Since 1986, the U.S. federal government has observed a national holiday in honor of Martin Luther King Jr., the civil rights activist whose nonviolent message and words of hope helped to create a vision for a future of racial equality. Martin Luther King Jr. also advocated for social change and justice, and a great number of people list him among their heroes. In 2011, the Martin Luther King Memorial monument was erected on the Washington National Mall.
Since their establishment, some have wondered: does a holiday or a monument honor King’s legacy, or undermine his message by normalizing it? And just how do people identify heroes?
A study in heroes
If you are asked to name your hero, you are likely to name not a person who exemplifies heroism, but an idol, according to recent studies done by Professor Scott Allison of the University of Richmond. The question evokes a personal preference – wish fulfillment. When people are asked to name some heroes, removing the personal element, some of the top three are Nelson Mandela, Mahatma Gandhi, and Martin Luther King Jr., three visionaries who advocated nonviolent social change.
Peter A. Georgescu, writing in Huffington Post in a January 6, 2013 article “Heroes Aren’t Just Idols,” discussed Allison’s work, writing, “In my view, an idol can inspire you to do something exceptional or creative, yet a hero can teach what it means to choose the good through self-sacrifice…. what really counts is how a hero’s example of selflessness becomes an enduring model for a way of life, to many other people.”
Allison lists eight traits that heroes have, called “the Great Eight,” which include:
An interesting point of Allison’s studies are that some of these character traits are found equally in villains or criminals – only heroes, however, are selfless and inspiring.
The need for social change
Recognizing those selfless and inspiring qualities heroes represent is one thing; emulating them is another. Also writing for the Huffington Post, Father Paul Mayer complained that by honoring King’s life and message with a holiday and a memorial, people have given themselves an excuse to ignore the call to action King preached. In his January 14, 2013 article, “A New Climate Vision on Dr. Martin Luther King Jr.’s Birthday,” Mayer described how King also criticized America’s four great dangers: “racism, poverty, militarism and materialism.” Mayer went on to say, “In fact, King’s analysis of our society offers one of the toughest critiques of capitalism, the military-industrial complex and the unequal distribution of our wealth between the 99 percent and the 1 percent.”
Rather than merely paying lip service to King’s message, some groups are working to imitate King’s focus on the moral issues of the day. According to Mayer, the Interfaith Moral Action on Climate group observed Martin Luther King Jr.’s birthday by hosting a “Pray-in for the Climate” outside the White House. The group includes Buddhists, Evangelical Christians, Catholics, Moslems, Jews and Hindus, among others. As Mayer explained, “They have concluded that, were he still alive today, he would join them in declaring that climate change is one of the greatest moral issues of our time.”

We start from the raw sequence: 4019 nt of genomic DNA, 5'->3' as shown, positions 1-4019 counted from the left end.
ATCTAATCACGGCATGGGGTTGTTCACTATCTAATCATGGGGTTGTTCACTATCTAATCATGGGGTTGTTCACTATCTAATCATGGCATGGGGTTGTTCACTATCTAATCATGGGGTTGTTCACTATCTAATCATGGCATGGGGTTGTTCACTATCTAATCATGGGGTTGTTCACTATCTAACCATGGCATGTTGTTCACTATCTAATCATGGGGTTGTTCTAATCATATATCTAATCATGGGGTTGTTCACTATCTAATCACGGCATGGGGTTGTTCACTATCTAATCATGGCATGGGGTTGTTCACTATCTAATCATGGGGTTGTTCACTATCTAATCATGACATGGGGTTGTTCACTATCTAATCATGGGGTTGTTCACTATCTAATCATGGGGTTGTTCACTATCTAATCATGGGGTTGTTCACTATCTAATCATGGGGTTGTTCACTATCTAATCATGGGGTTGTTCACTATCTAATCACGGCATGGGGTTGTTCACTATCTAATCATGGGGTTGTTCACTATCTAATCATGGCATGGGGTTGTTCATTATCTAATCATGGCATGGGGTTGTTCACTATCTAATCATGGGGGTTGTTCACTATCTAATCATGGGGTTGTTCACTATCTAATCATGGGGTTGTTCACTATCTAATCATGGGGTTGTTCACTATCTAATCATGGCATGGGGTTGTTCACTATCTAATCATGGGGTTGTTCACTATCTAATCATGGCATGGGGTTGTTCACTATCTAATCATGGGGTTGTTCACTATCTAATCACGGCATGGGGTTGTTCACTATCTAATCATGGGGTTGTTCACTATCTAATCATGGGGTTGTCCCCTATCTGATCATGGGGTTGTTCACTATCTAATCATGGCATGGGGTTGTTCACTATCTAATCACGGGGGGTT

Other groups focus on King’s call to serve others. The Corporation for National and Community Service, along with the federal government, has emphasized that Martin Luther King Jr. Day is not a day off, but a day on — a day to volunteer and help others. The 2012 volunteer turn out for the Annual Greater Philadelphia Martin Luther King Day of Service topped 100,000 on 1,500 projects. Smaller groups, such as college sororities or student organizations, also use the holiday to promote volunteerism in their communities.
Touched by a monument
While Mayer says that monuments and holidays allow individuals to “receive a dispensation” from the real work of making King’s vision a reality, others have been greatly touched and inspired by those concrete memorials. In a January 16, 2012 article in the Florida Times Union, “Martin Luther King Jr. Day; A Monumental Experience,” a reporter recorded the thoughts and feelings of people who had been to see the monument on the National Mall.
For some, the monument remains a call to action. As Anita Shepherd wrote, “I found myself choked with emotions and humbled at the opportunity to share in the experience and the moment with its historical significance. America selected its first black president and built the first memorial to a person of color on the National Mall. The collective pride of the people in their accomplishment and their leaders was marked with respect. I am a stronger and better person for the service of my country and reminded of the greatness and power of our collective actions.”
For more information on social justice, visit Questia’s topic page on human and civil rights.